It is helpful to look at a simplified cash flow statement by netting certain items (e.g., acquisitions against dispositions) and by separating cash generation from cash consumption. Here is what I see for WPZ:
Simplified Sources and Uses of Funds
Table 5: Figures in $ Millions
Net cash from operations, less maintenance capital expenditures, less cash related to net income attributable to non-partners exceeded distributions by $18 million in the TTM ending 3/31/13 and by $682 million in the prior year period. In 1Q13 the excess was $26 million, but this does not yet reflect the $31 million increase in 1Q13 distributions (which are paid out in May). So there really is no excess, but at least distributions, for now, are not being funded through the issuance of additional equity.
Table 4 also shows WPZ incurred significant amounts of additional debt to fund its acquisitions. WPZ ended 2012 with long term debt at ~3.6x EBITDA and a little lower than that if we annualize 1Q13 EBITDA.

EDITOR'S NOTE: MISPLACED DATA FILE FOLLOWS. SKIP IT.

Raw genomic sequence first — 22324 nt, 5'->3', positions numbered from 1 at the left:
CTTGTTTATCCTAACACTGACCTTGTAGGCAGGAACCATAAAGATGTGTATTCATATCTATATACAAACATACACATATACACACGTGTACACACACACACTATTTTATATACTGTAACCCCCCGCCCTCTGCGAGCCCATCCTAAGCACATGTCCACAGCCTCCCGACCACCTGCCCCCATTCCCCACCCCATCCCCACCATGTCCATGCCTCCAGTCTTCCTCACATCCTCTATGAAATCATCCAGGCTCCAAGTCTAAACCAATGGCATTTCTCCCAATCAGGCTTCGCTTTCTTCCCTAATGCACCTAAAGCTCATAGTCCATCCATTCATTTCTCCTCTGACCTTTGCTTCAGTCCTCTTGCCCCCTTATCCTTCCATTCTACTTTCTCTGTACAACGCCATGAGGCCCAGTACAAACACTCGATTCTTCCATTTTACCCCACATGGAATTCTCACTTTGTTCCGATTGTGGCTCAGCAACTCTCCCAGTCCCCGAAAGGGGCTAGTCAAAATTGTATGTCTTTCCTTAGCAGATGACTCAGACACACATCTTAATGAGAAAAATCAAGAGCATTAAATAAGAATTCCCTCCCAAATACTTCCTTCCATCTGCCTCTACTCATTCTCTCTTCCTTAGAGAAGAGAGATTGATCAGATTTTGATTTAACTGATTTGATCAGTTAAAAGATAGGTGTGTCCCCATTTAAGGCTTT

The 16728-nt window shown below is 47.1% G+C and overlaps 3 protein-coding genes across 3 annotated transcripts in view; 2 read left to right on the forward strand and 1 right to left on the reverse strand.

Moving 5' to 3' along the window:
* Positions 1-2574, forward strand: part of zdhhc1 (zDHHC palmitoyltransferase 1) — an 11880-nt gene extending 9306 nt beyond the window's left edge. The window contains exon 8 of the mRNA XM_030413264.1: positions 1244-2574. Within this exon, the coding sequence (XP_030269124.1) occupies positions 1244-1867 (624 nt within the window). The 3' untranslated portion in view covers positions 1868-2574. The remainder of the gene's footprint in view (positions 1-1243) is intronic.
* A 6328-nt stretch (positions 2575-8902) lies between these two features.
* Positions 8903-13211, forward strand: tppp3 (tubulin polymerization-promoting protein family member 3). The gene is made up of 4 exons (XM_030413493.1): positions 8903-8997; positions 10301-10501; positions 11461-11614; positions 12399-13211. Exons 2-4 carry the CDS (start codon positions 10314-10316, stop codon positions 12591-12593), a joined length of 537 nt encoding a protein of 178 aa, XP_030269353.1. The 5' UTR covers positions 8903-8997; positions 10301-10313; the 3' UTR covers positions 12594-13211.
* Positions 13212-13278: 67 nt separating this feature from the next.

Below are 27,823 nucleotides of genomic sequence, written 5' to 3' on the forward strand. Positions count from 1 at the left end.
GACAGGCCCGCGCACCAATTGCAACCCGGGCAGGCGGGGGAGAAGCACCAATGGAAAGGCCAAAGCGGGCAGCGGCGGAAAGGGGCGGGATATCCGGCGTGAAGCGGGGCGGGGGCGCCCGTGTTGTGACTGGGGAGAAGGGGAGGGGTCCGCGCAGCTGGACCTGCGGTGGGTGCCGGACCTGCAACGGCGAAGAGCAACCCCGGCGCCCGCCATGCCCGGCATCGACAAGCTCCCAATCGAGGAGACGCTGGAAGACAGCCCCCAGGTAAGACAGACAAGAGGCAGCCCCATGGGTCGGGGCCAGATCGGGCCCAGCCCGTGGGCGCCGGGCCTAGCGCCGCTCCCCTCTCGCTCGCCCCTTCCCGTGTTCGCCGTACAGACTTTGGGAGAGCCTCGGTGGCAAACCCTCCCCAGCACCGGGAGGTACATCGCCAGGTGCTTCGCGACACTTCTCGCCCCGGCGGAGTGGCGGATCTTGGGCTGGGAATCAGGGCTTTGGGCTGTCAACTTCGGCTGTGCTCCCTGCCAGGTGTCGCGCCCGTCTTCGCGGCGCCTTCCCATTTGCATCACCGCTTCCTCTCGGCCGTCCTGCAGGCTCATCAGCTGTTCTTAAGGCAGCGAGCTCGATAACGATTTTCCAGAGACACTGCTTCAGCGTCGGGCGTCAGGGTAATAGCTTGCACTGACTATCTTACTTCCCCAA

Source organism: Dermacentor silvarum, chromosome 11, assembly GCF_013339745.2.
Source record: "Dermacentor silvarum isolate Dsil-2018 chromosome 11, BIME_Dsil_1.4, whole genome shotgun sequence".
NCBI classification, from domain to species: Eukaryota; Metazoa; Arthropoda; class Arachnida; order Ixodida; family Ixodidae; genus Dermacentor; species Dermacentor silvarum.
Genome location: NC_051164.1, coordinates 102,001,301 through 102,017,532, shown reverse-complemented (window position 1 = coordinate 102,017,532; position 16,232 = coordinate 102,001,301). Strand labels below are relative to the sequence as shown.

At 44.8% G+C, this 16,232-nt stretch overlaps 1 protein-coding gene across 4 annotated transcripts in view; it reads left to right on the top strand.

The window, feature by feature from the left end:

I am not comfortable with the practice of increasing distributions in the face of declining coverage and repeated instances of management lowering its DCF and DCF coverage guidance. The latter can be seen in Table 6 below:
Table 6 ($ millions except coverage ratios)
I believe unitholders would be better off seeing distributions held steady and fewer shares being issued. The cash flow situation is too tight, in my view, to warrant distribution increases. All the more so when one considers WPZ's capital structure. Increasing distributions is very costly from a cash flow standpoint because of the general partner's incentive distribution rights ("IDR"). WMB, WPZ's general partner, owns a ~66% limited partner interest, a 2% general partner interest and the incentive distribution rights. The IDRs entitle WMB to 48% of amounts distributed in excess of $0.525 per unit per quarter. Given the ~400 million units outstanding, if the quarterly distribution rate increases by 8% this will require generating ~$52 million of additional DCF in the quarter. This is equivalent to a ~11% increase in sustainable DCF using 1Q13 numbers- not something easy to achieve. To address that concern, WMB has agreed to forgo receiving IDRs amounting in the aggregate to $200 million for the next four quarters to boost WPZ's expected cash distribution coverage ratio to the 0.90x guidance level provided for 2013.
A comparison of WPZ's yield to that of the other MLPs I follow is presented in Table 7 below: